Correction: A prior version of this article misidentified Heartcel as the potential subject of the deal between Daiichi Sankyo and Hitachi Chemical.
- Daiichi Sankyo Co. Ltd. announced it will team up with Hitachi Chemical Co. Ltd. for the manufacturing of Daiichi's clinical candidates for regenerative medicine.
- Hitachi Chemical plans to start manufacturing Daiichi's unnamed clinical product at its new process development/contracting facility in Yokohama City, Kanagawa Prefecture in April 2018 using PCT, its global cell therapy manufacturing and development service platform.
- Thanks to changes enacted by the Pharmaceuticals and Medical Devices Act (PMDA) in Japan in November 2014, investigational regenerative medicine and cell therapy products will benefit from an accelerated approval pathway, meaning life-threatening illnesses can be treated with drugs that are technically unapproved and available only on a conditional basis.
Japan, the third-largest pharmaceutical market in the world, is actively creating new opportunities for itself in the field of regenerative medicine — and Daiichi Sankyo is jumping into the regenerative game head first with its manufacturing partnership with Hitachi.
The announcement followed the news of Hitachi's manufacturing alliance with SanBio. The statement did not disclose the specific product on which Daiichi and Hitachi will work.
Daiichi Sankyo, though, has other efforts in regenerative medicine underway.
In May 2016, for example, Celixir licensed Heartcel to Daiichi Sankyo for an upfront fee of £12.5 million (approximately $17 million) and additional milestone payments and royalties. Daiichi Sankyo will develop, market and commercialize the drug in Japan only, while Celixir will retain worldwide rights outside of Japan and will be responsible for the global manufacturing of the product.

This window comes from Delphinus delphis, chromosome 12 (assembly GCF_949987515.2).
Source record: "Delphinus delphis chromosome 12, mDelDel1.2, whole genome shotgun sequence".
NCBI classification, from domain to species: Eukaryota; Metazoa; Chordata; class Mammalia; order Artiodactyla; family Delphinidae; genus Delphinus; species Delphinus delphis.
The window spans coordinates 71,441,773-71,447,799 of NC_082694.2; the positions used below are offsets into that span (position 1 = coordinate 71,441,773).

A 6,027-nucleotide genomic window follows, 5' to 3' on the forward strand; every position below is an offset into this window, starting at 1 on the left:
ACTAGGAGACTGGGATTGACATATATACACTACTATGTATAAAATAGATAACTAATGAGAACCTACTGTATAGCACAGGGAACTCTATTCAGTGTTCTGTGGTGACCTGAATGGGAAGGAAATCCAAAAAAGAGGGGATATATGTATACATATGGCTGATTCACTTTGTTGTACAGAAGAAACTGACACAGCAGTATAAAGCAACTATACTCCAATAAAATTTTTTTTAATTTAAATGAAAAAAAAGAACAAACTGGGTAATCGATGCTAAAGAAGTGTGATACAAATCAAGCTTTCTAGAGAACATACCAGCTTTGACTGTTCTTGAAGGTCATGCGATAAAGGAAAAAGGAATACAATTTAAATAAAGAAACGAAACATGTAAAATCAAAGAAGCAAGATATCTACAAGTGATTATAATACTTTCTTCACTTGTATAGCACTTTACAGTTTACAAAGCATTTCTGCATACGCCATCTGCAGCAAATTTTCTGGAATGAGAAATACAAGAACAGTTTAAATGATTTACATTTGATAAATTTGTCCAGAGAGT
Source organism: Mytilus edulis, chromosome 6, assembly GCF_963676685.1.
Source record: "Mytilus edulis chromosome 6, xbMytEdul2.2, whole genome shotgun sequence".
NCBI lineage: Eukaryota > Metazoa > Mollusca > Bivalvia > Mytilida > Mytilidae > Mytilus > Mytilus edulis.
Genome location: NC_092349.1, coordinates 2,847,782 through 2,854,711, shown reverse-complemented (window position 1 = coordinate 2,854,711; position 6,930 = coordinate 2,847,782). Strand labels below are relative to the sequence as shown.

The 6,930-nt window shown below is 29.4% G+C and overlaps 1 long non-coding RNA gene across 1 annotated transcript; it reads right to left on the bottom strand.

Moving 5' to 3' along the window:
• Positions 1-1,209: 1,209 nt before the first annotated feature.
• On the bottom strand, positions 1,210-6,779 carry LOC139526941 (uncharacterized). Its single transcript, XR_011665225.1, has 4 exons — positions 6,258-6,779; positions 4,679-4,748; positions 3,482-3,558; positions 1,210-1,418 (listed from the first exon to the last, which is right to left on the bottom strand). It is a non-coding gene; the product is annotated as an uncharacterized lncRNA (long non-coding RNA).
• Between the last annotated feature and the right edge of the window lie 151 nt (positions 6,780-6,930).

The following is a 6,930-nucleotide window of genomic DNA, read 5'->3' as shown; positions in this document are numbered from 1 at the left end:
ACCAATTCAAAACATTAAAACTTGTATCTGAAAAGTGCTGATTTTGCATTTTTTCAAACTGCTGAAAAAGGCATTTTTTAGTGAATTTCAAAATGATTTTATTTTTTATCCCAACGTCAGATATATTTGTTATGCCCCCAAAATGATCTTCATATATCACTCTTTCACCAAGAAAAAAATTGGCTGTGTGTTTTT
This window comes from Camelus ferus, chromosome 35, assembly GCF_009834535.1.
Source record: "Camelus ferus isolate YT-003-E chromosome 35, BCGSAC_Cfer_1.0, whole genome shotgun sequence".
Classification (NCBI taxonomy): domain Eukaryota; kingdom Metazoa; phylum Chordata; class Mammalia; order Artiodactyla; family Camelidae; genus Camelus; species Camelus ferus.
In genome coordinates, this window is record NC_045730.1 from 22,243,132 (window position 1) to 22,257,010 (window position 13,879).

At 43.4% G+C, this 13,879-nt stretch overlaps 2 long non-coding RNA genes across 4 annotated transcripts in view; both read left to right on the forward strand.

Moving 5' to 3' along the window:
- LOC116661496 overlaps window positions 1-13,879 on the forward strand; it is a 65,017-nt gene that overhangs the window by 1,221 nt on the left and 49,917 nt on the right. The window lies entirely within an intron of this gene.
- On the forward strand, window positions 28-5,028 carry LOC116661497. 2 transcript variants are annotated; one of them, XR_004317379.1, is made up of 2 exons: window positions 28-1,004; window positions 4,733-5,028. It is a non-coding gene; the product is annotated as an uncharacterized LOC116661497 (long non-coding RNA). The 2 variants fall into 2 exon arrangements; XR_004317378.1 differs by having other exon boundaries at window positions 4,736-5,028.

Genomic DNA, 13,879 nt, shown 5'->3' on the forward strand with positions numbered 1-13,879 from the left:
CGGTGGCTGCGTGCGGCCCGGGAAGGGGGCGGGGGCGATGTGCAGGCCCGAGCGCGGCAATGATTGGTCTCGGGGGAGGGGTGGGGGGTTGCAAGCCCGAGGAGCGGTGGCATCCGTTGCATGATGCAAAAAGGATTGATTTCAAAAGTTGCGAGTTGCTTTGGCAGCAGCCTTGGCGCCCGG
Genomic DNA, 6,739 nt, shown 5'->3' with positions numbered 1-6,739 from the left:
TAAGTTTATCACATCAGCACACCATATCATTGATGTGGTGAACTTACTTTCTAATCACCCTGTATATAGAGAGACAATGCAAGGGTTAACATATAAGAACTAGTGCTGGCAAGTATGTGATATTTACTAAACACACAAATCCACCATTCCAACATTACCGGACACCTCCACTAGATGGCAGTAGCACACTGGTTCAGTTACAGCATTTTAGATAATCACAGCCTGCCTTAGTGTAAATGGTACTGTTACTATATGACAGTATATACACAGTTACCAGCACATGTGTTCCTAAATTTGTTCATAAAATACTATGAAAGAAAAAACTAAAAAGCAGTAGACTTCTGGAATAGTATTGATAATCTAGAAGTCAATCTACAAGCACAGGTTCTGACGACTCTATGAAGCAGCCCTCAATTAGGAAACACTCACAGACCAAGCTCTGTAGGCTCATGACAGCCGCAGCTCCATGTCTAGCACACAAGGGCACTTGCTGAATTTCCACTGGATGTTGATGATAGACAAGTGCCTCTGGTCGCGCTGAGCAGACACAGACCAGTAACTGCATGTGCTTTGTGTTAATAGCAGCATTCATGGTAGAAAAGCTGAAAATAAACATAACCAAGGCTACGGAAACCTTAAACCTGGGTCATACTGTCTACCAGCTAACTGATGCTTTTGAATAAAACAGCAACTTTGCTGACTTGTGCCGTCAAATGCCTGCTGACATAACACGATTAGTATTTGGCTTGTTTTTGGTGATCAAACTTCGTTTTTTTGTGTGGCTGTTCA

The cardiac regenerative therapy is an allogenic immune-modulatory progenitor (iMP) cell therapeutic agent that is meant to be injected directly into cardiac scar tissue during bypass surgery. It is derived from somatic stem cells isolated from healthy individuals. After retrieval, the healthy stem cells are modified before they are administered to the patient.
Cell Therapy Limited was the drug's original developer, but the company underwent a rebrand in July 2016 to become Celixir.
In the UK, approval was granted by the Medicines and Healthcare Products Regulatory Agency to initiate a Phase IIb trial for Heartcel. Celixir has also completed European Phase 2 trials using the iMP-cell based medicine. The Heartcel Phase 2 results met all of its endpoints with statistical and clinically significant results; major adverse cardiac event-free survival was observed in 100% of patients during the 12-month period following treatment.
Celixir said additional trials for Heartcel are set to begin in early 2018, and the company is also planning a Phase 2 trial in Kawasaki disease.
A Celixir statement in January 2018 noted that in 2017, the company completed "the FDA pre-IND process," suggesting Heartcel is looking to the U.S. market.
Regenerative medicine includes tissue-engineered products, cellular therapy products, processed animal cell products and gene therapy products.
The PMDA significantly shortened the pathway to market for these types of therapies in Japan — it allowed phased clinical trial periods for regenerative medical products to be shortened. And investigational medications can now also be used on a conditional authorization basis more quickly as a result — which will help companies address serious and life-threatening diseases.